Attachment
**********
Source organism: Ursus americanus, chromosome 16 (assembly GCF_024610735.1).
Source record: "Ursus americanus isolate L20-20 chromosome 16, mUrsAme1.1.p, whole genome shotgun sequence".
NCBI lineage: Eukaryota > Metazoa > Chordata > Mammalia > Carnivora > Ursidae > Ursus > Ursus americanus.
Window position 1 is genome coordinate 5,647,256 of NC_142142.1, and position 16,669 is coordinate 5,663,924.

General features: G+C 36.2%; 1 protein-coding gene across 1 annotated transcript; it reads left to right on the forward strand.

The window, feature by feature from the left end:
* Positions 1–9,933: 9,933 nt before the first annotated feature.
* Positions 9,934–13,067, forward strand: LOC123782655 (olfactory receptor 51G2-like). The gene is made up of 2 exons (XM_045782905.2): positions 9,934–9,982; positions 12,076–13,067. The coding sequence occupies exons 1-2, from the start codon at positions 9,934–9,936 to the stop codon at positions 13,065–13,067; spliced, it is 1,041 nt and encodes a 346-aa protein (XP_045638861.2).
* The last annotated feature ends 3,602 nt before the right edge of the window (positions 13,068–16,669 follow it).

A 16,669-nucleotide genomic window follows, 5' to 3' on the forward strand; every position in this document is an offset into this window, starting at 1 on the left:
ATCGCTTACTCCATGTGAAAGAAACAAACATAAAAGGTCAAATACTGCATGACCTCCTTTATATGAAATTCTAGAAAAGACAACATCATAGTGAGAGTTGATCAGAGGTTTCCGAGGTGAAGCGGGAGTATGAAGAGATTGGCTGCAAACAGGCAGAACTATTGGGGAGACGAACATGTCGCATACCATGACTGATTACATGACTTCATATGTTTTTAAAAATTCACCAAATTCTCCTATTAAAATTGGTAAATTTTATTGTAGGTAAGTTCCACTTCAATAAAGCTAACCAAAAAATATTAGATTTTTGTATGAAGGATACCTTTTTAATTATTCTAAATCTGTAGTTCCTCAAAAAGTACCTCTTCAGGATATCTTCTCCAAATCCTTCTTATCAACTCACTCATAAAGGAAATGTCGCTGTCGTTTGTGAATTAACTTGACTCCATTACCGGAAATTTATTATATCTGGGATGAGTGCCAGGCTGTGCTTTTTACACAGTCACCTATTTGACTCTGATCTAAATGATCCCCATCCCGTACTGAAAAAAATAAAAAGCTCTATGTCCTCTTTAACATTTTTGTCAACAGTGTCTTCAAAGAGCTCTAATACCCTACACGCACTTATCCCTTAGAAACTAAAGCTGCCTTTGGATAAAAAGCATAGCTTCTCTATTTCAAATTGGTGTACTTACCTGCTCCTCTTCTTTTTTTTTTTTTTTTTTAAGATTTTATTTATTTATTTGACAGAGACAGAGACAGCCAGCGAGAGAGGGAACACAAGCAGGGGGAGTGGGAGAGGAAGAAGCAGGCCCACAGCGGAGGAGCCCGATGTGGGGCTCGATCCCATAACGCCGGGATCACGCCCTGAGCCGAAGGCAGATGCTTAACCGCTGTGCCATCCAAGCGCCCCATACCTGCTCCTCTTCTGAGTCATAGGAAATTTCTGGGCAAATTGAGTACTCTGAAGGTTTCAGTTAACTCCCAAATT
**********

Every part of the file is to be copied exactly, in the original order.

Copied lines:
Source organism: Ursus americanus, chromosome 16 (assembly GCF_024610735.1).
Source record: "Ursus americanus isolate L20-20 chromosome 16, mUrsAme1.1.p, whole genome shotgun sequence".
NCBI lineage: Eukaryota > Metazoa > Chordata > Mammalia > Carnivora > Ursidae > Ursus > Ursus americanus.
Window position 1 is genome coordinate 5,647,256 of NC_142142.1, and position 16,669 is coordinate 5,663,924.

General features: G+C 36.2%; 1 protein-coding gene across 1 annotated transcript; it reads left to right on the forward strand.

The window, feature by feature from the left end:
* Positions 1–9,933: 9,933 nt before the first annotated feature.
* Positions 9,934–13,067, forward strand: LOC123782655 (olfactory receptor 51G2-like). The gene is made up of 2 exons (XM_045782905.2): positions 9,934–9,982; positions 12,076–13,067. The coding sequence occupies exons 1-2, from the start codon at positions 9,934–9,936 to the stop codon at positions 13,065–13,067; spliced, it is 1,041 nt and encodes a 346-aa protein (XP_045638861.2).
* The last annotated feature ends 3,602 nt before the right edge of the window (positions 13,068–16,669 follow it).

A 16,669-nucleotide genomic window follows, 5' to 3' on the forward strand; every position in this document is an offset into this window, starting at 1 on the left:
ATCGCTTACTCCATGTGAAAGAAACAAACATAAAAGGTCAAATACTGCATGACCTCCTTTATATGAAATTCTAGAAAAGACAACATCATAGTGAGAGTTGATCAGAGGTTTCCGAGGTGAAGCGGGAGTATGAAGAGATTGGCTGCAAACAGGCAGAACTATTGGGGAGACGAACATGTCGCATACCATGACTGATTACATGACTTCATATGTTTTTAAAAATTCACCAAATTCTCCTATTAAAATTGGTAAATTTTATTGTAGGTAAGTTCCACTTCAATAAAGCTAACCAAAAAATATTAGATTTTTGTATGAAGGATACCTTTTTAATTATTCTAAATCTGTAGTTCCTCAAAAAGTACCTCTTCAGGATATCTTCTCCAAATCCTTCTTATCAACTCACTCATAAAGGAAATGTCGCTGTCGTTTGTGAATTAACTTGACTCCATTACCGGAAATTTATTATATCTGGGATGAGTGCCAGGCTGTGCTTTTTACACAGTCACCTATTTGACTCTGATCTAAATGATCCCCATCCCGTACTGAAAAAAATAAAAAGCTCTATGTCCTCTTTAACATTTTTGTCAACAGTGTCTTCAAAGAGCTCTAATACCCTACACGCACTTATCCCTTAGAAACTAAAGCTGCCTTTGGATAAAAAGCATAGCTTCTCTATTTCAAATTGGTGTACTTACCTGCTCCTCTTCTTTTTTTTTTTTTTTTTTAAGATTTTATTTATTTATTTGACAGAGACAGAGACAGCCAGCGAGAGAGGGAACACAAGCAGGGGGAGTGGGAGAGGAAGAAGCAGGCCCACAGCGGAGGAGCCCGATGTGGGGCTCGATCCCATAACGCCGGGATCACGCCCTGAGCCGAAGGCAGATGCTTAACCGCTGTGCCATCCAAGCGCCCCATACCTGCTCCTCTTCTGAGTCATAGGAAATTTCTGGGCAAATTGAGTACTCTGAAGGTTTCAGTTAACTCCCAAATT